Broward School’s Superintendent Vickie Cartwright out again

Cartwright, School Board decide on mutual separation agreement

BROWARD COUNTY, Fla. – The Broward School Board has once again voted to part ways with Superintendent Vickie Cartwright.

After a long special meeting Tuesday, board members and Cartwright decided on a mutual separation agreement.

During the meeting, Cartwright spoke out in her defense.

“We’re moving in the right direction,” she said. “Student improvement is increasing, student safety remains at the forefront, SMART bond program -- these glaring areas have always been of the highest concern. We’re making forward momentum. Again, the data speaks for itself.”

She did not hold back as she fought to keep her job.

“This is political,” she said, adding, “No more of this public humiliation, please sir. That’s what I’m asking.”

Some parents, however, spoke during the meeting, saying Cartwright has been ineffective and had four months to get back to the state’s request for documents from the district following a grand jury report.

Cartwright claimed the requests made were never formally submitted in writing.

Tuesday’s vote came after Board Member and Chair Lori Alhadeff told the South Florida Sun Sentinel that she planned to ask the board to fire Cartwright without cause Tuesday, giving her the 60-day notice required under her contract.

“I think it’s important to have this done and executed according to her contract and as quickly as possible,” Alhadeff told the Sun Sentinel. “I don’t think it’s healthy for this district to keep continuing with Dr. Cartwright’s leadership after she is terminated. I think it creates more disruption and chaos.”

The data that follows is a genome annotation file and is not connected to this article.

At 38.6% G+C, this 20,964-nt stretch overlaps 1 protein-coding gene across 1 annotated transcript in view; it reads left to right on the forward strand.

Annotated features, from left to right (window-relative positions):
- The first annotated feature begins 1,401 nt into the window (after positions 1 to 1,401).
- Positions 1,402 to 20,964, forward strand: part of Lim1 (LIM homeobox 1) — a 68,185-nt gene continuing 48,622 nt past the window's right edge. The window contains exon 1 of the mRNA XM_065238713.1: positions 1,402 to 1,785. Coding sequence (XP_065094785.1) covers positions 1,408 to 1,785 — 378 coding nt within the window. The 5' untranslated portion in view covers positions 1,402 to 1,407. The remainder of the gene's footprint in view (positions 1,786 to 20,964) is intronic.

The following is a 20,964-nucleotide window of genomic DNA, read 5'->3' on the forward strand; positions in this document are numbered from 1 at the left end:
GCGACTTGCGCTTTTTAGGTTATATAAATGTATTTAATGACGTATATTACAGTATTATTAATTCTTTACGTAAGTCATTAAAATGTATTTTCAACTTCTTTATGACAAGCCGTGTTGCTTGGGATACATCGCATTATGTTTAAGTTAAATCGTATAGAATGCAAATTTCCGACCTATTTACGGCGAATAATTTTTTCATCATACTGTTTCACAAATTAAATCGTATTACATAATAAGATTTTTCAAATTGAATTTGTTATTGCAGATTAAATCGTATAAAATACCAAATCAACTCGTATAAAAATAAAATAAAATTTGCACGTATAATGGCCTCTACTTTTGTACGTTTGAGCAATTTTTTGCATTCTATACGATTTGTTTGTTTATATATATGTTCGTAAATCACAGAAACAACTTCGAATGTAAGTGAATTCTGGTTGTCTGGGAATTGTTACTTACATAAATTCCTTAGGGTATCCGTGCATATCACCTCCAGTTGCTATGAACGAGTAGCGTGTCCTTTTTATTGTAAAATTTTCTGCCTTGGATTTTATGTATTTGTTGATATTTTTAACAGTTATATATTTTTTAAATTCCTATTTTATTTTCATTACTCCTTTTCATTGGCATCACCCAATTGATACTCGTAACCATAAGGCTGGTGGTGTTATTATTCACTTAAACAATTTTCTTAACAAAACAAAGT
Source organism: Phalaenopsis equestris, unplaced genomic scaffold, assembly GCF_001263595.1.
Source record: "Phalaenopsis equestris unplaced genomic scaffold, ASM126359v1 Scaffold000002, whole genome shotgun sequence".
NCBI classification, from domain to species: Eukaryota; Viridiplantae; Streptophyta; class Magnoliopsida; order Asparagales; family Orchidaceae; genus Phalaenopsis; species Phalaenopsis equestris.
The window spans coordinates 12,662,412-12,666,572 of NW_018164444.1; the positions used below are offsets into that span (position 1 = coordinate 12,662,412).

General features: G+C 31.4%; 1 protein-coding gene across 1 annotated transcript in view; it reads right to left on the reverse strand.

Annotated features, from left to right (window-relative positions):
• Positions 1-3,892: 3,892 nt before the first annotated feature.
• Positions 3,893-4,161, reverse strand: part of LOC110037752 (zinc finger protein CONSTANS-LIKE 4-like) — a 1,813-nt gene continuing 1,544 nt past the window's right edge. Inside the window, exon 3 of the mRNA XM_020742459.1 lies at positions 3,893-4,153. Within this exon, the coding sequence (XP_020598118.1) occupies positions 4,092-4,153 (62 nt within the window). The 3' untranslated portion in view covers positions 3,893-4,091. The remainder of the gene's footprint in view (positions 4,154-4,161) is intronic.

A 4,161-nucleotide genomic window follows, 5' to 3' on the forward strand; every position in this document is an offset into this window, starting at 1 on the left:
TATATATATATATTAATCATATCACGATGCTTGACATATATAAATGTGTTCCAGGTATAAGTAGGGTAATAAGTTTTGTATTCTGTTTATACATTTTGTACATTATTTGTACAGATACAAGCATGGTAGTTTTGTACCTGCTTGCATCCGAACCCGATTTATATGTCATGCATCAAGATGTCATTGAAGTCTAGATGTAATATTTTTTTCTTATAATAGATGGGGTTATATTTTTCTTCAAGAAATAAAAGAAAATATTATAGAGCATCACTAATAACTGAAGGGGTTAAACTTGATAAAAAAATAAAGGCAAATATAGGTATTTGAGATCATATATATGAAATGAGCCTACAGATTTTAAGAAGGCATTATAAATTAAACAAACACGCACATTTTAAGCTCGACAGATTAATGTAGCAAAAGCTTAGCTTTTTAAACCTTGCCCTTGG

New board member Allen Zeman had filed a motion this month to fire Cartwright. Local 10 News followed up with Zeman Tuesday, who mentioned how much politics played a role.

“She didn’t perform in a way that gave us the confidence that she was our longer term leader for Broward County Schools,” Zeman said. “Let me be very clear, today’s action had nothing to do with politics. Is there politics in primary education? You bet there is. Should it end? Absolutely.”

Tuesday’s vote came a day after Scott Strauss, vice chancellor of the Department of Education’s Office of Safe Schools, wrote in a letter that Cartwright failed to turn over documents to the state regarding school safety data for the district.

It also comes two months after Gov. Ron DeSantis’s five appointees swiftly pushed the superintendent out during a public meeting to the shock of the other board members.

During that November meeting, Torey Alston, who was then-chair of the board, at some point brought up the idea to discuss the superintendent’s fate with the district.

Alston and board members Daniel Foganholi, Ryan Reiter, Kevin Tynan, and Manuel Serrano voted in favor of firing the superintendent.

The four elected members — Lori Alhadeff, Debra Hixon, Sarah Leonardi, and Nora Rupert — voted in support of Cartwright.

In December, the school board voted again on the issue, deciding to keep the superintendent who has held her position since February 2022 until they could revisit the issue in January at the 90-day mark from the time the school requested updates on concerns they had.

Following Tuesday’s vote, Leonardi discussed concern regarding attracting quality candidates to replace Cartwright.

“I think the same dynamic has a high probability of coming up again and again with whomever we bring on next,” Leonardi said.

About the Authors:

Amanda Batchelor is the Digital Executive Producer for

In January 2017, Hatzel Vela became the first local television journalist in the country to move to Cuba and cover the island from the inside. During his time living and working in Cuba, he covered some of the most significant stories in a post-Fidel Castro Cuba.